Introducing UDP

The User Datagram Protocol, UDP for short, provides unguaranteed, connectionless transmission of data across an IP network. By contrast, TCP, provides reliable, connection-oriented transmission of data.

Both TCP and UDP split data into packets called datagrams. However TCP includes extra headers in the datagram to enable retransmission of lost packets and reassembly of packets into the correct order if they arrive out of order. UDP does not provide this. If a UDP packet is lost, it's lost. It will not be retransmitted. Similarly, packets appear in the receiving program in the order they were received, not necessarily in the order they were sent.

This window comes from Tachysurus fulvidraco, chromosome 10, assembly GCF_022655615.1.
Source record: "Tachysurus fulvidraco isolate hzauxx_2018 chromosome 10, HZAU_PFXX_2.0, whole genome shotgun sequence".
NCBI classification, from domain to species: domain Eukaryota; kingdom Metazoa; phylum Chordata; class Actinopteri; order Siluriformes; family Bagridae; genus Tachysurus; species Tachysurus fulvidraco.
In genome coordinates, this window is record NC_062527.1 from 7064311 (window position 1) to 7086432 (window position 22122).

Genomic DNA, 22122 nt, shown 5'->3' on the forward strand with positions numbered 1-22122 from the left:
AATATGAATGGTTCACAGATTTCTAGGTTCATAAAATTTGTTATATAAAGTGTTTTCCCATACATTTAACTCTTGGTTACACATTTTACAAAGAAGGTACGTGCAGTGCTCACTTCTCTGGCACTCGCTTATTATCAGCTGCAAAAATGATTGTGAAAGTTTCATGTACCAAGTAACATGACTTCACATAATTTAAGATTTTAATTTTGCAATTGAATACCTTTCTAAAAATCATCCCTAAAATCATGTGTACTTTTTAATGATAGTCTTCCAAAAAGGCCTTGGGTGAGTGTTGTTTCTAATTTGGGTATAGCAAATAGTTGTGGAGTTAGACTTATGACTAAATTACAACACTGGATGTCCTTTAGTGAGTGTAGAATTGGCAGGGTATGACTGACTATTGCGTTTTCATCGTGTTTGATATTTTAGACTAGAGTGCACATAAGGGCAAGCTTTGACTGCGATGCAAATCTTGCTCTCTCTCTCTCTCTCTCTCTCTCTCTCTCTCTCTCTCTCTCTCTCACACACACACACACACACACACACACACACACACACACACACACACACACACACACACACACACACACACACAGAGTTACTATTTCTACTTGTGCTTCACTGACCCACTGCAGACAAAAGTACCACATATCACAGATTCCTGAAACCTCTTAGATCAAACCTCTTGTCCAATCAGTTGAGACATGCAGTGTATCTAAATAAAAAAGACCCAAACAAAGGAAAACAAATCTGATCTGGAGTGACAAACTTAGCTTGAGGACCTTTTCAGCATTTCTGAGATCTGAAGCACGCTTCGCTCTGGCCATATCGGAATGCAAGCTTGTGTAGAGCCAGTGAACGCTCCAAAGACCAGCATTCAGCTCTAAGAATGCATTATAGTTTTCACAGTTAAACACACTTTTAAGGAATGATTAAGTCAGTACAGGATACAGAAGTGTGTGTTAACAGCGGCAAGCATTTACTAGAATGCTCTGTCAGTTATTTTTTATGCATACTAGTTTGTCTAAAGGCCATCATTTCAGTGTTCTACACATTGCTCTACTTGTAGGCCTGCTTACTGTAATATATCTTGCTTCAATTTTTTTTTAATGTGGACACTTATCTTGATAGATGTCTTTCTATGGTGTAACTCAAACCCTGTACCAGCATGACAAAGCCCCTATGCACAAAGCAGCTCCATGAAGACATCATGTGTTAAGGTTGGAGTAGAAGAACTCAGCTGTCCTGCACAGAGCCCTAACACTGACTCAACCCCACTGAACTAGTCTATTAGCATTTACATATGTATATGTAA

Given these disadvantages you may well wonder why anyone would prefer UDP to TCP. The answer is speed. UDP can be up to three times faster than TCP; and there are many applications for which reliable transmission of data is not nearly as important as speed. For example lost or out of order packets may appear as static in an audio or video feed, but the overall picture or sound could still be intelligible.

Telephone vs. snail mail analogy.

Protocols that use UDP include NFS, FSP, and TFTP.

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Copyright 1997 Elliotte Rusty Harold
Last Modified April 18, 1997